Holiday Inn was released in 1942 and features some classic Irving Berlin holiday (not just Christmas) songs that would pop up in various other movies over the years. Most notably, it features the first appearance of White Christmas, which would of course be the eponymous title of a movie that may or may not be featured later on this list, and go on to be the best selling song of all time.
Like The Nightmare Before Christmas, Holiday Inn is a musical appropriate for more holidays than just Christmas. The similarities pretty much end there. There are surprisingly few clowns with tear-away faces in Holiday Inn. All told Holiday Inn covers Christmas, New Years Eve, Lincoln’s Birthday, Valentine’s Day, Washington’s Birthday, Easter, Independence Day, Thanksgiving, Christmas again, New Year’s Eve again. Each holiday features a great song and dance number.
Oh, right, the plot. Jim Hardy (Bing Crosby), Ted Hanover (Fred Astaire), and Lila Dixon (Virginia Dale) are a song and dance trio at the top of their craft. Fed up with show biz life, Jim convinces Lila to leave the rat race, marry him, and take up the lazy, carefree life of a farmer. Apparently Jim has never seen or heard of a working farm before this proposal. Spurned by Lila, who opts to marry Ted instead, and discovering farming is anything but lazy or carefree, Jim turns the farm into the Holiday Inn, a venue only open all holidays, giving him the rest of the year to kick up his feet and think of clever Bing Crosbyisms (“take a slug out of the mug”). Joining him at his new venture is Linda Mason (Marjorie Reynolds), yes Linda Mason, an aspiring performer and new love interest for Jim.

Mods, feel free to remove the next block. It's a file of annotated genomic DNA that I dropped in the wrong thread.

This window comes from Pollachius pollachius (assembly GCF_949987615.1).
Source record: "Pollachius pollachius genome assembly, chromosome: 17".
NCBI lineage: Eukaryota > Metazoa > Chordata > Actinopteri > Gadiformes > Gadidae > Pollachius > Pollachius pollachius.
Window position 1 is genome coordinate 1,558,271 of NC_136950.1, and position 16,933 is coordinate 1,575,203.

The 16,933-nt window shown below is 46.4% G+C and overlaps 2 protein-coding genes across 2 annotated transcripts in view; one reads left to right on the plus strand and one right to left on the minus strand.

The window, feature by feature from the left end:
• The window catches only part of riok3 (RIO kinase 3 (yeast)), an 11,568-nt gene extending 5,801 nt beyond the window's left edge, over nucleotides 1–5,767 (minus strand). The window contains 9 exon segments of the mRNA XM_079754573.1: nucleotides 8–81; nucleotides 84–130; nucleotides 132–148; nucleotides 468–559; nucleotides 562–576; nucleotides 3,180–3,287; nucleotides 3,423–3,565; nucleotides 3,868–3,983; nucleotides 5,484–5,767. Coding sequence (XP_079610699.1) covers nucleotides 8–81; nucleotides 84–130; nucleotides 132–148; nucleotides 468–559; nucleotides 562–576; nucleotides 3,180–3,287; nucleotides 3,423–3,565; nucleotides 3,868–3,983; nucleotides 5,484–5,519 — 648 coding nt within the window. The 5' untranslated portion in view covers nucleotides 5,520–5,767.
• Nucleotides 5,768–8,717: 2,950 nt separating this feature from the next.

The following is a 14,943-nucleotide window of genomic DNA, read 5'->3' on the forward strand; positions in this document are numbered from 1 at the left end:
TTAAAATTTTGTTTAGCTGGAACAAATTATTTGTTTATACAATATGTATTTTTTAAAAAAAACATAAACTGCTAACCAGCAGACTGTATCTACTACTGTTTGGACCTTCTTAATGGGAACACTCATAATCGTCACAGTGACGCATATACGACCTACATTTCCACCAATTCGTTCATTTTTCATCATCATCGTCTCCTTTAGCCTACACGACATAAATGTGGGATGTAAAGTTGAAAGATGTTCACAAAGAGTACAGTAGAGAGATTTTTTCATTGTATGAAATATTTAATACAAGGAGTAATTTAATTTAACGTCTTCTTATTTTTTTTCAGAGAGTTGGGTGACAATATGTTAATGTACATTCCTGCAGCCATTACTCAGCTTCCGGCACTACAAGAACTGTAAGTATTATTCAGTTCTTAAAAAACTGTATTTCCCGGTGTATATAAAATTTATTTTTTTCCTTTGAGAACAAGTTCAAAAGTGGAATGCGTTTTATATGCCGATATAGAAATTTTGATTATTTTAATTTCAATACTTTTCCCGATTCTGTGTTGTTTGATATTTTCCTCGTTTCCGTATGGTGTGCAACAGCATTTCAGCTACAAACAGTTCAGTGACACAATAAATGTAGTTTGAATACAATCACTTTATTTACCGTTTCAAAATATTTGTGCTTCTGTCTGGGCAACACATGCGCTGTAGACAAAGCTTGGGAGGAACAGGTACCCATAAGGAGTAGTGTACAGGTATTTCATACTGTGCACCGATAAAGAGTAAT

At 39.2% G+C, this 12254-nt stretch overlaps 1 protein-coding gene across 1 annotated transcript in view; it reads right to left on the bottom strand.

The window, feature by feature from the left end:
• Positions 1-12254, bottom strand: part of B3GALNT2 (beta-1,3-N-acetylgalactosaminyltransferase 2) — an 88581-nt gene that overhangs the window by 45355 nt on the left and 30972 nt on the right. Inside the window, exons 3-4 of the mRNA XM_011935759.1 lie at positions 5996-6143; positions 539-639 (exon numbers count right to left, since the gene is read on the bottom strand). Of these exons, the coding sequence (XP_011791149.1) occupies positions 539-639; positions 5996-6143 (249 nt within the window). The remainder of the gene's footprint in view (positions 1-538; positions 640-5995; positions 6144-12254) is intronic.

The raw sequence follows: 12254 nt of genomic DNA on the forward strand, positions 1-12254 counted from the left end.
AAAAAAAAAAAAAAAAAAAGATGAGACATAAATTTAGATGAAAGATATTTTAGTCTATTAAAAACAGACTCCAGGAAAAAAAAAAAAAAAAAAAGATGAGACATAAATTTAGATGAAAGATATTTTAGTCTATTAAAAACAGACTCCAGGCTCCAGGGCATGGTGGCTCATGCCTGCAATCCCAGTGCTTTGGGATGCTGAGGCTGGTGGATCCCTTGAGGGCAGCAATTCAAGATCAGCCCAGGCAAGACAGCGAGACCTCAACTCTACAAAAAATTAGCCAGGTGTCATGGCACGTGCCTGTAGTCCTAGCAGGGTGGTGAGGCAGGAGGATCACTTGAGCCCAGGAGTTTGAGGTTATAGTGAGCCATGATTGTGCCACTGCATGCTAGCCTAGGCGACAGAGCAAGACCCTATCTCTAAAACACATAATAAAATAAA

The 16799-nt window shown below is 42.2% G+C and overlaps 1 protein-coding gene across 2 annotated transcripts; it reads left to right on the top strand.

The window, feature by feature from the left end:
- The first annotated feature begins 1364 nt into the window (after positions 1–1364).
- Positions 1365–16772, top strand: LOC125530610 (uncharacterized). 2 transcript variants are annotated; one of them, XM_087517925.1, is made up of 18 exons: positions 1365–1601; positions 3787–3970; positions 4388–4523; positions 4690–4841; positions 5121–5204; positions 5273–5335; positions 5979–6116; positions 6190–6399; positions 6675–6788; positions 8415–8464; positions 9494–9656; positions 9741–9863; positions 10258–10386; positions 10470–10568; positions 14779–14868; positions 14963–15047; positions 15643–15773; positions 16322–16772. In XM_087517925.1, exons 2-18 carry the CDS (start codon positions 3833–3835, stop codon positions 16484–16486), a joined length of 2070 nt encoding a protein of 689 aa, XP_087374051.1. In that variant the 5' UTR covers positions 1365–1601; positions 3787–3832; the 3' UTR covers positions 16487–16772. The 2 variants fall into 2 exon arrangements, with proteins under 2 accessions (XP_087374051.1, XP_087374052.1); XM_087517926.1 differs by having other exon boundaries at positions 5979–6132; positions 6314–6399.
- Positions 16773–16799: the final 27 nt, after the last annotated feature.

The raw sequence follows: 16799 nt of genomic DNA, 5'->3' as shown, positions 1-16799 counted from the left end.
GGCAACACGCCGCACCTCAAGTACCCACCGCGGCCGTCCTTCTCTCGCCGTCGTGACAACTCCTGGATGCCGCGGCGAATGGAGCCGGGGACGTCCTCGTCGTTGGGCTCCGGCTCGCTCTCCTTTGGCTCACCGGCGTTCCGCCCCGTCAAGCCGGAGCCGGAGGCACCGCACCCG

But before long, in stumbles Ted, drunk and dumped by Lila, on the opening night of Holiday Inn, New Year’s Eve. In his stupor, Ted trips the light fantastic with Linda to wild approval of the crowd. But, he’s too fractured to remember her after the fact. What follows is a festive spate of musical scheming on the part of Ted and his unscrupulous agent Danny Reed (Walter Abel) on the one hand, and Jim on the other, in a battle for Linda’s affections and sway in determining the course of her show biz career.
The performances are great all-around. I’m not really a dance guy, but somehow Fred Astaire makes it look pretty cool, especially his fireworks tap dance routine (brief snippet in the trailer below). All the holiday musical numbers are great, and feel more organic and realistic than they might in other musicals. They don’t just randomly burst into song like in a lot of other old musicals. They are giving actual performances for the most part, so they seem natural. There are a couple exceptions of course, but when it’s Bing doing the crooning, who cares?
There is the matter of the black face performance during the Abraham number. Try to remember is was 1942.
All told, it’s a fun and entertaining movie with great songs, worthy of a yearly viewing and and the number eight spot on this list.
Besides being great on it’s own merits and providing us with the greatest Christmas song ever, Holiday Inn also spawned this amazing (and only?) Bing Crosby remix. Enjoy.